Carbohydrate improves performance during long events (>2h) (Read more). Fluid intake can help prevent severe dehydration and also contribute to performance. But is it best to drinks sports drinks, gels or bars, bananas or other sources of carbohydrate? In races athletes seem to make different choices and we see athletes compete with drinks only as well as athletes who consume a full smorgasbord! In order to address this question, we performed a number of studies at the University of Birmingham.
The studies were part of Beate Pfeiffer’s PhD studies. In the first study (1) she compared the intake of a sports drink with the intake of a gel containing the same amount of carbohydrate plus water. The cyclist rode for two hours at a moderate intensity and consumed 1 gels per hour (with a 2:1 glucose:fructose composition) with 200 ml of water or carbohydrate drink. In both trials the cyclists received the same amount of carbohydrate. The average carbohydrate intake was high: 1.8 g/min and fluid intake.
The carbohydrates were “labelled” with carbon 13 and this allowed Beate to calculate how much of the ingested carbohydrate was utilised during exercise. In the figure above the exogenous carbohydrate oxidation (how much of the ingested carbohydrate was used) is depicted for the two trials and it is clear that there was no physiological meaningful differences between the two forms of carbohydrate intake.
This is not surprising because in one case carbohydrate is mixed with water in a bottle, and in the other case, the carbohydrate gel is ingested and mixed with water in the stomach. The concentrations of carbohydrate are the same and that means that the delivery of carbohydrate is expected to be very similar.
The bottom line is that it doesn’t matter whether the carbohydrate is delivered as a sports drink or as a gel with water. A note of warning: if the gel is consumed without the water, then the stomach contents will be highly concentrated and this will slow down the gastric emptying of the fluids and is also more likely to give gastrointestinal problems.
The second study (2) that was performed compared an energy bar with a carbohydrate drink. The design of the study was very similar: cyclist rode two hours again and this time they received a carbohydrate drink or an energy bar plus water. The total amount of carbohydrate ingested as well as the total amount of fluid ingested was matched in the two trials. The bar used in this study was a commonly available energy bar high in carbohydrates, but low in protein, fat and fibre. The results of this study are displayed in the figure below. Also here, the difference between the solid food plus water and the carbohydrate drink is small and not statistically significant. Carbohydrate use from the bar seemed slightly lower but the difference is small. It is very likely that this is because this particular bar had very low levels of fat, protein and fibre. A bar higher in fat, protein and fibre is likely to slow gastric emptying and will reduce the delivery of the carbohydrate.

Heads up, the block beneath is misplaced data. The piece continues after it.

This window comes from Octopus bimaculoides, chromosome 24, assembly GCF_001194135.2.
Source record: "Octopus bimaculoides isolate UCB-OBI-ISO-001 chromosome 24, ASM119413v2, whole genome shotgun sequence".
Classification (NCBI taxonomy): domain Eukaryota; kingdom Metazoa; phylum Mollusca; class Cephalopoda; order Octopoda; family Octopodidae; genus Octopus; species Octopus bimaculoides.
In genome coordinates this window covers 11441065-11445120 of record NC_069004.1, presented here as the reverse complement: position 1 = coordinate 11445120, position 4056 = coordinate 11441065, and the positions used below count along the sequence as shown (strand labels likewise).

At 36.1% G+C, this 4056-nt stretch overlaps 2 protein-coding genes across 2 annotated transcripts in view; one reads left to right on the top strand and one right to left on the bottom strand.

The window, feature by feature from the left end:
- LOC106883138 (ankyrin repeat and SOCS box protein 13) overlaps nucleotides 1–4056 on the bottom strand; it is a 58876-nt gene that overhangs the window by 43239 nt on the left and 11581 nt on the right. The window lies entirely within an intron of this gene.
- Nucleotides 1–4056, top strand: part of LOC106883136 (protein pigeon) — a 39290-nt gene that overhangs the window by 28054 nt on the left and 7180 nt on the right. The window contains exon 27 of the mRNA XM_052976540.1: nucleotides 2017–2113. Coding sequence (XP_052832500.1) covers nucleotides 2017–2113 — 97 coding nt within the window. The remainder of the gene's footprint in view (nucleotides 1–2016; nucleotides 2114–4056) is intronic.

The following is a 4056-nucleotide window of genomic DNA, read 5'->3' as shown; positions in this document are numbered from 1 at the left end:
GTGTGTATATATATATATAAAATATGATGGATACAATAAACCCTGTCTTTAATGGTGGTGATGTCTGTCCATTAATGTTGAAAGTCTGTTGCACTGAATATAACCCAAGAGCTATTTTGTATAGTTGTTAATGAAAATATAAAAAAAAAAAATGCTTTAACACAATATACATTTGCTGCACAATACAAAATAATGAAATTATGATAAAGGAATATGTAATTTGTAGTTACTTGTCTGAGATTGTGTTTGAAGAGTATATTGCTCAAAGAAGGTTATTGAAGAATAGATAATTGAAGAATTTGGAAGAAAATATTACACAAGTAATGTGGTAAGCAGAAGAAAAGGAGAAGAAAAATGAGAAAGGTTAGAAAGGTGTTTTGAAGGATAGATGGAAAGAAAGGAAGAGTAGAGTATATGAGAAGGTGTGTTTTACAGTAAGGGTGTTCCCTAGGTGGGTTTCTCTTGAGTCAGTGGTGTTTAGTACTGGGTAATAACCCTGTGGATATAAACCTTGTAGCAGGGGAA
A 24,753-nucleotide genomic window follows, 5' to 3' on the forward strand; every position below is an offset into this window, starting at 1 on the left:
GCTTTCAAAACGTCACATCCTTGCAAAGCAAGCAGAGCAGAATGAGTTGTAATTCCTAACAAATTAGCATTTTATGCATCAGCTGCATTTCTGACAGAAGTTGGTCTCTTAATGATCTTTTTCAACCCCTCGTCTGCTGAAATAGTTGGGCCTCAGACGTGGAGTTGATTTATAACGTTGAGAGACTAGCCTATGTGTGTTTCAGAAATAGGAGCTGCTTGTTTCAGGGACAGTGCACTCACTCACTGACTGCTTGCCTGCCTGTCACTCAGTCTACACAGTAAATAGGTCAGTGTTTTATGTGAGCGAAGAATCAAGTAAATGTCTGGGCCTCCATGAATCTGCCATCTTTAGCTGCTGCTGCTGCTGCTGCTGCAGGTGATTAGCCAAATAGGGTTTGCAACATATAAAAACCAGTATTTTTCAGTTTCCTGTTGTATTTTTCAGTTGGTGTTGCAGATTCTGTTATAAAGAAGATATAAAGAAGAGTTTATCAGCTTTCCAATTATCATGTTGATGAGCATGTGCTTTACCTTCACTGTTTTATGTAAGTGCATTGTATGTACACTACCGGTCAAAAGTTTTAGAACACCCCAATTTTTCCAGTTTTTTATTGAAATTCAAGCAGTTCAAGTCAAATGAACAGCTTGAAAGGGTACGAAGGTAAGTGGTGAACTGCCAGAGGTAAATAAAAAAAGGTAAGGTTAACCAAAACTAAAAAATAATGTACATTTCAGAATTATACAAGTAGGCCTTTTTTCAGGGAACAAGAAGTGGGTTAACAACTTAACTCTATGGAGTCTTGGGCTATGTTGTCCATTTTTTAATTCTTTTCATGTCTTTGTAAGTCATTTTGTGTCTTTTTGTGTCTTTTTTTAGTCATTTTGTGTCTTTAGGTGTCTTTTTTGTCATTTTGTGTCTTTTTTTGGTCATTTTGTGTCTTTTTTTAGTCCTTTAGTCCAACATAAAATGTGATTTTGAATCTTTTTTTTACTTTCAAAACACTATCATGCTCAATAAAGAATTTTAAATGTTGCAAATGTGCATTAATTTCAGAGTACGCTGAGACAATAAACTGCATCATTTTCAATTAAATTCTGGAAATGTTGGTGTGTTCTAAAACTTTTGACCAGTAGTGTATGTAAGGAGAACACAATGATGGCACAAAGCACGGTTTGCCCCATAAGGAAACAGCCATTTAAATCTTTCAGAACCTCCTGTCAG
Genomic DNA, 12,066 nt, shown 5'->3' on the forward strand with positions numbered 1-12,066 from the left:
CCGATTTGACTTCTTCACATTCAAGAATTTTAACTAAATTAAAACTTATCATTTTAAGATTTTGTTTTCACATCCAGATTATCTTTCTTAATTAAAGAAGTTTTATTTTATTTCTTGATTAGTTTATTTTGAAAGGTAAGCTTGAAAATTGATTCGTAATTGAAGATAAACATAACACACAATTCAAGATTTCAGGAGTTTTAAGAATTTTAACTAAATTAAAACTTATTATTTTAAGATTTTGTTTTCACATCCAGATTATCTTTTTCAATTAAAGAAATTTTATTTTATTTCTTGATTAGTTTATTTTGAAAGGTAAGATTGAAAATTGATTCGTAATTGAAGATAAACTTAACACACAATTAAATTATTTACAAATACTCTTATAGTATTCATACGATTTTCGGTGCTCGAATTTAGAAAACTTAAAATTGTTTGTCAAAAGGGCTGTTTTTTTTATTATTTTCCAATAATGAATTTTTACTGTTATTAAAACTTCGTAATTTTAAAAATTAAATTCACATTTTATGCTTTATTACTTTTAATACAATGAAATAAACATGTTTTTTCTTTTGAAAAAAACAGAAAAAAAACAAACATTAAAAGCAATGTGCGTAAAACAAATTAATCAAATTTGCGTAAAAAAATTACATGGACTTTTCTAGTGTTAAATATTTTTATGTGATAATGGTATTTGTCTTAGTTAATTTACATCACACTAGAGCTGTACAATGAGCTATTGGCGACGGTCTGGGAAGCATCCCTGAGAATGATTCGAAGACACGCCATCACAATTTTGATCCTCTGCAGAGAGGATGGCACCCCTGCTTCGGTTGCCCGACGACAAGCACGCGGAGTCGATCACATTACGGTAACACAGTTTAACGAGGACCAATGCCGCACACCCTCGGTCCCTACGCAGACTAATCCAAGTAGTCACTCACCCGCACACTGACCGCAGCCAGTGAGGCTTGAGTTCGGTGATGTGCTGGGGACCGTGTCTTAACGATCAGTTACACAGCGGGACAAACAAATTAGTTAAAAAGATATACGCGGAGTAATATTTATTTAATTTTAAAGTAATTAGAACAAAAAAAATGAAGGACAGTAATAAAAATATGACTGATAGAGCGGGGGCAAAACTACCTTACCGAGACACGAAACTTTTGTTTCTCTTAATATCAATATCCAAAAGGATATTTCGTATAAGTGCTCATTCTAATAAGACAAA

What the results of these two studies tell us, is that the form in which carbohydrates ingested does not really matter for the oxidation of the carbohydrate. In other words as an athlete, you can mix and match and you can use gels, bars or a sports drink or whatever you prefer to get your carbohydrate. In terms of fluid delivery, which was not tested in this particular study, one would expect that with solid food fluid delivery is slightly impaired compared to liquid.
So athletes can mix-and-match and use whatever source fits best with their preferences. Some athletes will prefer to go fluid only, others really need to eat something to get through longer races. For some athletes gels are a convenient way to take carbohydrate, but not everyone is a fan of them. So choose whatever carbohydrate source works for you. Work out the target and plan your race nutrition accordingly!
1. Pfeiffer et al MSSE Med Sci Sports Exerc. 42(11):2030-7, 2010
2. Pfeiffer et al MSSE Med Sci Sports Exerc. 42(11):2030-7, 2010
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